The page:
Публикация

Atlantoaxial subluxation as a problem in patients with rheumatoid arthritis (резюме)

Atlantoaxial subluxation as a problem in patients with rheumatoid arthritis (резюме)

AAS is important extra-articular manifestation of RA, and should be detected before general anaesthesia and in situations at risk for a neck injury. 


A. Kuchi1, S. M. Perchinkova2

PHO City Health Centre Skopje1, University Clinic of Rheumatology Skopje, R. Macedonia2 

Atlantoaxial subluxation (AAS) is important and potentially life threatening complication of Rheumatoid arthritis (RA). It is defined when the space between odontoid process from C2 and arch of the atlas exceeds more than 3 mm. Aim of the study was to determine the frequency and the characteristics of atlantoaxial instability among our patients with RA and its dependence on the nature of the disease. 

92 outpatients from University Rheumatology Clinic in Skopje, with classical RA (ACR criteria 1988) were examined for the AAS. In all cases were analysed the duration of the disease, haematological and serological tests, disease activity (DAS 28), visual analogue scale (VAS) for the degree of articular pain  and verbal rating scale (VRS).for cervical-occipital pain. All patients underwent native and functional x-ray, CT scan and MRI of cervical spine. A complete neurological examination was obtained, with SEP of the n. medianus et n. tibialis.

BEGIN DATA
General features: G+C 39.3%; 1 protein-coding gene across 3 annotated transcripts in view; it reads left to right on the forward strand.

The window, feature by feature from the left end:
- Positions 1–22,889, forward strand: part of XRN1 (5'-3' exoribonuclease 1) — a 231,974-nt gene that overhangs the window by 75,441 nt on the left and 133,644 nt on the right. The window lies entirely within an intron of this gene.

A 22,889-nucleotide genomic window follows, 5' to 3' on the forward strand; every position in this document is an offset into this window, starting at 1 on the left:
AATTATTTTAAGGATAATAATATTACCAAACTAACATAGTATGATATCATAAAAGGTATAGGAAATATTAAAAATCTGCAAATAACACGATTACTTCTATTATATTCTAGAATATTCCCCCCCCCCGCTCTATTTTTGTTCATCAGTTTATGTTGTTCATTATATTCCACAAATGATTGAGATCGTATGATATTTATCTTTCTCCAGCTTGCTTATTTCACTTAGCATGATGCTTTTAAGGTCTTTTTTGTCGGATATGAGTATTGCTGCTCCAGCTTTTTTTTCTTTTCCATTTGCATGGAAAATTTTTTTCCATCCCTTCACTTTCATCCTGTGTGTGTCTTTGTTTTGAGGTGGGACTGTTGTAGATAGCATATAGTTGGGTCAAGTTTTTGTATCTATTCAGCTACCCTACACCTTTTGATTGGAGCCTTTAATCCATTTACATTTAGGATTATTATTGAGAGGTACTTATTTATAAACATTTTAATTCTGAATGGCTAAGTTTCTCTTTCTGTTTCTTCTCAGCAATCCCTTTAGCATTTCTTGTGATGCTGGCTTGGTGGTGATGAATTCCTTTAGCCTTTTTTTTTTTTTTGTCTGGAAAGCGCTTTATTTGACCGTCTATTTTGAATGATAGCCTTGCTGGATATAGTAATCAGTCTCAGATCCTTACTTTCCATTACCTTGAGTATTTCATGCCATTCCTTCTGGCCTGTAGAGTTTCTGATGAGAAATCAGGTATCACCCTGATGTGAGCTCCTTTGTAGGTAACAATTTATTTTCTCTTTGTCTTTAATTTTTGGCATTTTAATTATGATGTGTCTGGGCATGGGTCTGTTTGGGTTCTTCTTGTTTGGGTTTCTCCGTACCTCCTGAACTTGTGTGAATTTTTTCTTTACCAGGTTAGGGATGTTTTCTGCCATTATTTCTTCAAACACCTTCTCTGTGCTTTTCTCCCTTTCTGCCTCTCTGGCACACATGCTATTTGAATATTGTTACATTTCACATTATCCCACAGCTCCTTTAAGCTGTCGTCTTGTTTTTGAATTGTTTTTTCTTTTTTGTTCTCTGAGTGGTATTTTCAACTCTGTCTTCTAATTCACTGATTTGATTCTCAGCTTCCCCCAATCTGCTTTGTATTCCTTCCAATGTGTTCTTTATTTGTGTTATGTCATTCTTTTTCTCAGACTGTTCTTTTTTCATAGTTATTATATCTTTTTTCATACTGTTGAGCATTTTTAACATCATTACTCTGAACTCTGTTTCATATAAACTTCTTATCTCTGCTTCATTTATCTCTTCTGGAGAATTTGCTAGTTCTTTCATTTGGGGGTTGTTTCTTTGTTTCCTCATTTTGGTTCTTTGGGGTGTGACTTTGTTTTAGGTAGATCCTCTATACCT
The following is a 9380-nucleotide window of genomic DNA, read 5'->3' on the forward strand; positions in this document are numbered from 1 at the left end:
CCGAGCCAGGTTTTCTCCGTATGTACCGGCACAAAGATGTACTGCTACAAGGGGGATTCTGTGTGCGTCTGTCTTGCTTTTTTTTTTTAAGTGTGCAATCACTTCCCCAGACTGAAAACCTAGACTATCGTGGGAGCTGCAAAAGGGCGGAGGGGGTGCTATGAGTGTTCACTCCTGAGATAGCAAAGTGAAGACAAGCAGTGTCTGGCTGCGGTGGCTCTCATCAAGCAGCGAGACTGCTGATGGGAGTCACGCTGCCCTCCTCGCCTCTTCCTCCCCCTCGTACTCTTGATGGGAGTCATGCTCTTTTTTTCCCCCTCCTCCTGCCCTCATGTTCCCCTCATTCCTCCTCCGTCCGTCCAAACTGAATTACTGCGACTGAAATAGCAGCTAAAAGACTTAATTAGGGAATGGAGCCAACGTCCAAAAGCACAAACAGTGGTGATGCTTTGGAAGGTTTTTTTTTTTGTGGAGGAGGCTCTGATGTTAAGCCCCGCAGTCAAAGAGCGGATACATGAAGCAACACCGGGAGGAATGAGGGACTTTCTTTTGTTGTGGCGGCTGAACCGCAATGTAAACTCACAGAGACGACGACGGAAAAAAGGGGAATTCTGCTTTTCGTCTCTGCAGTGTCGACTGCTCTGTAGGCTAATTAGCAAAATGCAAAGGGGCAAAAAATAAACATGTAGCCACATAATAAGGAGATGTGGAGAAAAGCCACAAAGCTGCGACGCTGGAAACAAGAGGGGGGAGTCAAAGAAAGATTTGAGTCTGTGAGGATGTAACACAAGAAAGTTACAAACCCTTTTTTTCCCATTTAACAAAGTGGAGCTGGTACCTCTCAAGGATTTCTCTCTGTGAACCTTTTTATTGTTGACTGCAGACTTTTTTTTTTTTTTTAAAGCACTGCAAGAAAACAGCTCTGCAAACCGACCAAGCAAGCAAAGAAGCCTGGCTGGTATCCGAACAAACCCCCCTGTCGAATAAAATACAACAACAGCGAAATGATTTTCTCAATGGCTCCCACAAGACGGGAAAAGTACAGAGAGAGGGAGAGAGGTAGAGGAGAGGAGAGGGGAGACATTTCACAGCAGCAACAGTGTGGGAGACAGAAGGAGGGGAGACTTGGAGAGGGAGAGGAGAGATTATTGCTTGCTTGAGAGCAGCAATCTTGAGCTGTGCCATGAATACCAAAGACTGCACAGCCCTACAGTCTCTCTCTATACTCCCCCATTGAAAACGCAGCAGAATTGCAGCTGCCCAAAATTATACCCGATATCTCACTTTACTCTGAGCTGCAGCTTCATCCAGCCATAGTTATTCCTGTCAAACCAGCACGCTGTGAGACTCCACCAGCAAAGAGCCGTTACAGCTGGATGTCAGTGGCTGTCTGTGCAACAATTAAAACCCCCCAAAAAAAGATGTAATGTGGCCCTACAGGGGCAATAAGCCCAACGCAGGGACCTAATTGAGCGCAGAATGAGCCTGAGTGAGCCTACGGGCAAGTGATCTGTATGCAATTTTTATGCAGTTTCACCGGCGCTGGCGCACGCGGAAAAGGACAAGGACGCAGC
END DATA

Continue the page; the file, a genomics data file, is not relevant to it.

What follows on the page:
Atlantoaxial instability, with expressed cervical-occipital symptomatology, occurred in 54 from 92 (58,69% ) patients with RA. AAS appeared significantly more often in patients with longer duration of the disease (p<0,0001), in cases with significant cervical-occipital pain (VRS p<0,0001), with stronger joint pains (VAS), with higher values of SR (p=0,002), CRP (p=0,023), RF(p=0,000005), anti CCP (p=0,00003), and DAS 28 (p<0,0001). Anaemia and thrombocytosis (p=0,0008) appeared significantly more in cases with AAS.  Anterior AAS, (mostly combined with other types) was the most frequent type, presented in 41 participants (75,92%). In one case posterior AAS was detected, what is very rare finding. Positive SEP was significantly higher in the group with AAS.

Instability in atlantoaxial joint may result with numerous neurological symptoms, compression of the medulla spinalis and ultimately quadriparesis or quadriplegia. In patients with long-lasting active RA, persistent synovitis and inflammation of the transversal ligament on atlantoaxial joint may result with AAS and cause significant neurological problems. The presence of cervical subluxation presents a general anesthetic risk and risk for a neck injury. 

Routine cervical radiographs with the head in flexed position are recommended before surgical operations of the patients with RA.  
AAS is important extra-articular manifestation of RA, and should be detected before general anaesthesia and in situations at risk for a neck injury. 
 
 

 

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